The Church of the Incarnation, The Christian Discipleship by John LaFarge
This window represents Christ calling the apostles at the Sea of Galilee. "The lower portraits depict Saint Peter and Saint Paul. Note that in the American-manufactured windows in this church, the faces and portraits are painted in oils onto the transparent glass. The English-manufactured windows in this church use an entirely different technique, where all aspects of the illustration are etched directly onto the colored glass and stained prior to assembly. The painted portraits have weathered over time, and are now protected from weather elements with a outer layer of plexiglass," according to the Incarnation website.
LaFarge (1835-1910) was an American painter, muralist, and stained glass window maker. He was born in New York City. Initially intending to study law, he changed his mind after visiting Paris in 1856. He studied with Thomas Couture. Another of Couture’s students was Edouard Manet. See Couture’s frescoes of the Virgin Mary in my gallery on Saint-Eustache. According to to Wikipedia, LaFarge's earliest drawings and landscapes in Newport, Rhode Island (where he studied with painter William Morris Hunt) show originality, especially in the handling of color values.
His first work in mural painting was in the Trinity Church in Boston in 1873. Aside from Saint Paul the Apostle, his other church works include the large altarpiece at the Church of the Ascension and Saint Paul’s Chapel at Columbia University. He created four great lunettes (a half-moon shaped space) representing the history of law at the Minnesota State Capital and a similar series based on the theme of Justice for the State Supreme Court building in Baltimore, Maryland.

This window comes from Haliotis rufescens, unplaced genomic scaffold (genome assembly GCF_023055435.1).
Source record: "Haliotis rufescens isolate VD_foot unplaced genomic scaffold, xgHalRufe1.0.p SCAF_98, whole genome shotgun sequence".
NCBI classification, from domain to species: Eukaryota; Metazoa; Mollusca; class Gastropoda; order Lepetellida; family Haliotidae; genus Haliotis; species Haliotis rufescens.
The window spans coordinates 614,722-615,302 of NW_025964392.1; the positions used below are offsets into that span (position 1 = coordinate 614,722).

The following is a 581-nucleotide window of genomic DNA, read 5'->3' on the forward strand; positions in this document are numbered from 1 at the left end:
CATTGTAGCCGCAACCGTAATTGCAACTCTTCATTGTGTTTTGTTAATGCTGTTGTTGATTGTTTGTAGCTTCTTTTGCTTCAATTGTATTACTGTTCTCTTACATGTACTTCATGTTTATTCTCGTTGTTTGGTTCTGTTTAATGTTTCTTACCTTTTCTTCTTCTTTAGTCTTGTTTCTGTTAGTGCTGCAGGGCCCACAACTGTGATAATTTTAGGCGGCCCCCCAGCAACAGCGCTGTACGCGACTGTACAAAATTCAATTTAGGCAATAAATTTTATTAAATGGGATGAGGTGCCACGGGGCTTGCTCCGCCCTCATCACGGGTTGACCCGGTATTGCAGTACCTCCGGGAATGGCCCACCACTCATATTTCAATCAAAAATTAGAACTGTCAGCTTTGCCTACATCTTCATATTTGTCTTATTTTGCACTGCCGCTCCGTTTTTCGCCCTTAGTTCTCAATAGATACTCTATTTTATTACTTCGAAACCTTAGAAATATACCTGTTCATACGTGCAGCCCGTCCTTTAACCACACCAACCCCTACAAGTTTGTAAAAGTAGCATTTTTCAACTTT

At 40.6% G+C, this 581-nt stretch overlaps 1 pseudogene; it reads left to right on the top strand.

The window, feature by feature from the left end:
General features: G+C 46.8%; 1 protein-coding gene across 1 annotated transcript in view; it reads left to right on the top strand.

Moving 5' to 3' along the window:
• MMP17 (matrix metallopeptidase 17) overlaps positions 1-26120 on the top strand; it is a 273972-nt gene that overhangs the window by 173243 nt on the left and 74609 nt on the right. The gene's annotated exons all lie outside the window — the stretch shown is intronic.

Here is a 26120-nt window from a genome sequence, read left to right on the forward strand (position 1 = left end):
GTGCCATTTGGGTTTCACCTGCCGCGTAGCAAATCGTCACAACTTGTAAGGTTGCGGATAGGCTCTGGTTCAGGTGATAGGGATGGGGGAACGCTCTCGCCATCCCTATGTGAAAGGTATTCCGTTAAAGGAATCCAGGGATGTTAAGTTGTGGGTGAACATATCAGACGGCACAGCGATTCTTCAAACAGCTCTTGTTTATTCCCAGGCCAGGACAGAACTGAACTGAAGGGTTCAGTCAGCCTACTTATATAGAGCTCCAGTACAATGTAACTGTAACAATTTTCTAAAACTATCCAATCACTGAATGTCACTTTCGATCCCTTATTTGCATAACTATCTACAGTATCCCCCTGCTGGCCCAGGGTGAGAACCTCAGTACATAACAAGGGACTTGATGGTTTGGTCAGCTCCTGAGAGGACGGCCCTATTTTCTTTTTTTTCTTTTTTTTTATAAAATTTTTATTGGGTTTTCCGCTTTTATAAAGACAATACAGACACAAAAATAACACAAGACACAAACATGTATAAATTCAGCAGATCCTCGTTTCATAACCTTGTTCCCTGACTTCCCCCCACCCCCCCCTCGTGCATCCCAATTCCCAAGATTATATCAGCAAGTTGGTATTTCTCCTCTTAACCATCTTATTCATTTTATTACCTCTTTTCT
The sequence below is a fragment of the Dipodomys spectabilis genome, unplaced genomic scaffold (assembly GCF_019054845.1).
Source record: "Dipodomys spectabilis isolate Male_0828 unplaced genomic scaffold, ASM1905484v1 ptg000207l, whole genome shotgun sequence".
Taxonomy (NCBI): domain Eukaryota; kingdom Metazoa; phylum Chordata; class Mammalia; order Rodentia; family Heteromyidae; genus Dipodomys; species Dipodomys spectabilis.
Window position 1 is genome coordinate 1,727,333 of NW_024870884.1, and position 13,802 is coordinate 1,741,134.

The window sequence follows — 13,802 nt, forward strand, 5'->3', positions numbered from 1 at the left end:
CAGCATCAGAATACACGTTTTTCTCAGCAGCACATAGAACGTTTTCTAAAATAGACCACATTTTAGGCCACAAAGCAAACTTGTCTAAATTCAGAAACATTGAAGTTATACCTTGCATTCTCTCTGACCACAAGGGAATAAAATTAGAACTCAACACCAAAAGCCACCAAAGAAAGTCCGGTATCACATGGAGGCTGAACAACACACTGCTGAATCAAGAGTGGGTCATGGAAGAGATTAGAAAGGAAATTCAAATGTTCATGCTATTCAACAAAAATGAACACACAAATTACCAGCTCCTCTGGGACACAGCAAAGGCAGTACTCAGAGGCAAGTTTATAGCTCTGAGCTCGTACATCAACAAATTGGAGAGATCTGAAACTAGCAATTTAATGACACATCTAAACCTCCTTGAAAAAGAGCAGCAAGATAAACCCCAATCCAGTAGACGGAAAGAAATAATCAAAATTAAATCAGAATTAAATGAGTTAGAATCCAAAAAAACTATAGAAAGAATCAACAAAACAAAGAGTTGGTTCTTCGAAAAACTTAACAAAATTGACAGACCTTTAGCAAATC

He was a pioneer in the study of Japanese art. “LaFarge made extensive travels in Asia and the South Pacific, which inspired his painting. He visited Japan in 1886, and the South Seas in 1890 and 1891, in particular spending time and absorbing the culture of Tahiti. Henry Adams accompanied him on these trips as a travel companion. He visited Hawaii in September of 1890, where he painted scenic spots on Oahu and traveled to the Island of Hawaii to paint an active volcano. He learned several languages (ancient and modern), and was erudite in literature and art; by his cultured personality and reflective conversation, he influenced many other people. Though naturally a questioner, he venerated the traditions of religious art, and preserved his Catholic faith,” according to Wikipedia. Also from Wikipedia, “LaFarge experimented with color problems, especially in the medium of stained glass. He rivaled the beauty of medieval windows and added new resources by inventing opalescent glass and by his original methods of superimposing and welding his materials.”
LaFarge received the Cross of the Legion of Honor from the French Government.